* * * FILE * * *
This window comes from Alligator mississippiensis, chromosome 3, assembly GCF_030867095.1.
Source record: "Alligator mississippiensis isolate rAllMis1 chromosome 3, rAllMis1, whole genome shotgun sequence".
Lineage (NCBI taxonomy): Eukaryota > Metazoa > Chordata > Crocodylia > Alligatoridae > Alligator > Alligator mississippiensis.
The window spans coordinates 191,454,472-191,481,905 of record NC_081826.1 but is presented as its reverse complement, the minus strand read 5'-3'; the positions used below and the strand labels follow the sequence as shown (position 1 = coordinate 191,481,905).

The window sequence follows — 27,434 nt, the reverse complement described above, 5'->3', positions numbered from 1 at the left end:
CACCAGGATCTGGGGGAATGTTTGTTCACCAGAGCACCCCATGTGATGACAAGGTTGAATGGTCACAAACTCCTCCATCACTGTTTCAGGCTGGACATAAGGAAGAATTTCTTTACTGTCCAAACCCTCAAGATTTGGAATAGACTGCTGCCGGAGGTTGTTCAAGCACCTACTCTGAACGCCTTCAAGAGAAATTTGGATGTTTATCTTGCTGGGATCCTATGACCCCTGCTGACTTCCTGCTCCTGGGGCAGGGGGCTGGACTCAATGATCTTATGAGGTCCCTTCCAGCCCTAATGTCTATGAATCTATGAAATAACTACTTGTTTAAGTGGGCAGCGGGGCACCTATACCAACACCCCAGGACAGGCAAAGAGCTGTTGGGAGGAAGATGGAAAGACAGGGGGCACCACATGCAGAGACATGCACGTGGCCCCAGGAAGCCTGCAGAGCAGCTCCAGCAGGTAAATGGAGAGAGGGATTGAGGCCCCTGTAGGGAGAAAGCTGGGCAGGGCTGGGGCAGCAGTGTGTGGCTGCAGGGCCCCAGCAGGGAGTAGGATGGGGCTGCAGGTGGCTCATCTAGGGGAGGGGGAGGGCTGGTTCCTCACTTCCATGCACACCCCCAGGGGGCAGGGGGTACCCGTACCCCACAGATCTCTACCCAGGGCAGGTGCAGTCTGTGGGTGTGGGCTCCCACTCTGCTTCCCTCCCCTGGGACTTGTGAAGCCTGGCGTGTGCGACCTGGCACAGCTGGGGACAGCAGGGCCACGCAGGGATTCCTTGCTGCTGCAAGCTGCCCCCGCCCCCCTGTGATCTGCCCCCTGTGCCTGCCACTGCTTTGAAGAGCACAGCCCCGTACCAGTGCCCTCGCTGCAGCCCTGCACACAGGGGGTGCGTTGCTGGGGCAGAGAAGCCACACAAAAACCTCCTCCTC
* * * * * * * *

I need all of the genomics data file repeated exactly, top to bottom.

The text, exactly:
This window comes from Alligator mississippiensis, chromosome 3, assembly GCF_030867095.1.
Source record: "Alligator mississippiensis isolate rAllMis1 chromosome 3, rAllMis1, whole genome shotgun sequence".
Lineage (NCBI taxonomy): Eukaryota > Metazoa > Chordata > Crocodylia > Alligatoridae > Alligator > Alligator mississippiensis.
The window spans coordinates 191,454,472-191,481,905 of record NC_081826.1 but is presented as its reverse complement, the minus strand read 5'-3'; the positions used below and the strand labels follow the sequence as shown (position 1 = coordinate 191,481,905).

The window sequence follows — 27,434 nt, the reverse complement described above, 5'->3', positions numbered from 1 at the left end:
CACCAGGATCTGGGGGAATGTTTGTTCACCAGAGCACCCCATGTGATGACAAGGTTGAATGGTCACAAACTCCTCCATCACTGTTTCAGGCTGGACATAAGGAAGAATTTCTTTACTGTCCAAACCCTCAAGATTTGGAATAGACTGCTGCCGGAGGTTGTTCAAGCACCTACTCTGAACGCCTTCAAGAGAAATTTGGATGTTTATCTTGCTGGGATCCTATGACCCCTGCTGACTTCCTGCTCCTGGGGCAGGGGGCTGGACTCAATGATCTTATGAGGTCCCTTCCAGCCCTAATGTCTATGAATCTATGAAATAACTACTTGTTTAAGTGGGCAGCGGGGCACCTATACCAACACCCCAGGACAGGCAAAGAGCTGTTGGGAGGAAGATGGAAAGACAGGGGGCACCACATGCAGAGACATGCACGTGGCCCCAGGAAGCCTGCAGAGCAGCTCCAGCAGGTAAATGGAGAGAGGGATTGAGGCCCCTGTAGGGAGAAAGCTGGGCAGGGCTGGGGCAGCAGTGTGTGGCTGCAGGGCCCCAGCAGGGAGTAGGATGGGGCTGCAGGTGGCTCATCTAGGGGAGGGGGAGGGCTGGTTCCTCACTTCCATGCACACCCCCAGGGGGCAGGGGGTACCCGTACCCCACAGATCTCTACCCAGGGCAGGTGCAGTCTGTGGGTGTGGGCTCCCACTCTGCTTCCCTCCCCTGGGACTTGTGAAGCCTGGCGTGTGCGACCTGGCACAGCTGGGGACAGCAGGGCCACGCAGGGATTCCTTGCTGCTGCAAGCTGCCCCCGCCCCCCTGTGATCTGCCCCCTGTGCCTGCCACTGCTTTGAAGAGCACAGCCCCGTACCAGTGCCCTCGCTGCAGCCCTGCACACAGGGGGTGCGTTGCTGGGGCAGAGAAGCCACACAAAAACCTCCTCCTC